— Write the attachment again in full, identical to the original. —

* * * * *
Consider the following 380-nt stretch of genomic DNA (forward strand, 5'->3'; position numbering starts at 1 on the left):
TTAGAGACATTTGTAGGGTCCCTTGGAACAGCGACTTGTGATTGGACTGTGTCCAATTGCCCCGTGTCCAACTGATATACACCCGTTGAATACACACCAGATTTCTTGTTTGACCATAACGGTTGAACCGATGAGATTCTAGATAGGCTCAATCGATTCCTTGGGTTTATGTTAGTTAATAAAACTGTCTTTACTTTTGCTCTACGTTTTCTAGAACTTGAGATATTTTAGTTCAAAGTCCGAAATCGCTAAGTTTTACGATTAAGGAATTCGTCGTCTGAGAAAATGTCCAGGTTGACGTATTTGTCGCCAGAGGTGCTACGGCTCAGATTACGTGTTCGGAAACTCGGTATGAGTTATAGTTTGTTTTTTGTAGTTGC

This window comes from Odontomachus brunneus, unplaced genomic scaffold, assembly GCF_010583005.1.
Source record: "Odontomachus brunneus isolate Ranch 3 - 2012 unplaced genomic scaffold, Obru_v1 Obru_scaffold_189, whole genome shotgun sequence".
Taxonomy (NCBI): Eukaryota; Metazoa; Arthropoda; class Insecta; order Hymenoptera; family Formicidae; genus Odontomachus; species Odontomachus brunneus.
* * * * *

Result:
Consider the following 380-nt stretch of genomic DNA (forward strand, 5'->3'; position numbering starts at 1 on the left):
TTAGAGACATTTGTAGGGTCCCTTGGAACAGCGACTTGTGATTGGACTGTGTCCAATTGCCCCGTGTCCAACTGATATACACCCGTTGAATACACACCAGATTTCTTGTTTGACCATAACGGTTGAACCGATGAGATTCTAGATAGGCTCAATCGATTCCTTGGGTTTATGTTAGTTAATAAAACTGTCTTTACTTTTGCTCTACGTTTTCTAGAACTTGAGATATTTTAGTTCAAAGTCCGAAATCGCTAAGTTTTACGATTAAGGAATTCGTCGTCTGAGAAAATGTCCAGGTTGACGTATTTGTCGCCAGAGGTGCTACGGCTCAGATTACGTGTTCGGAAACTCGGTATGAGTTATAGTTTGTTTTTTGTAGTTGC

This window comes from Odontomachus brunneus, unplaced genomic scaffold, assembly GCF_010583005.1.
Source record: "Odontomachus brunneus isolate Ranch 3 - 2012 unplaced genomic scaffold, Obru_v1 Obru_scaffold_189, whole genome shotgun sequence".
Taxonomy (NCBI): Eukaryota; Metazoa; Arthropoda; class Insecta; order Hymenoptera; family Formicidae; genus Odontomachus; species Odontomachus brunneus.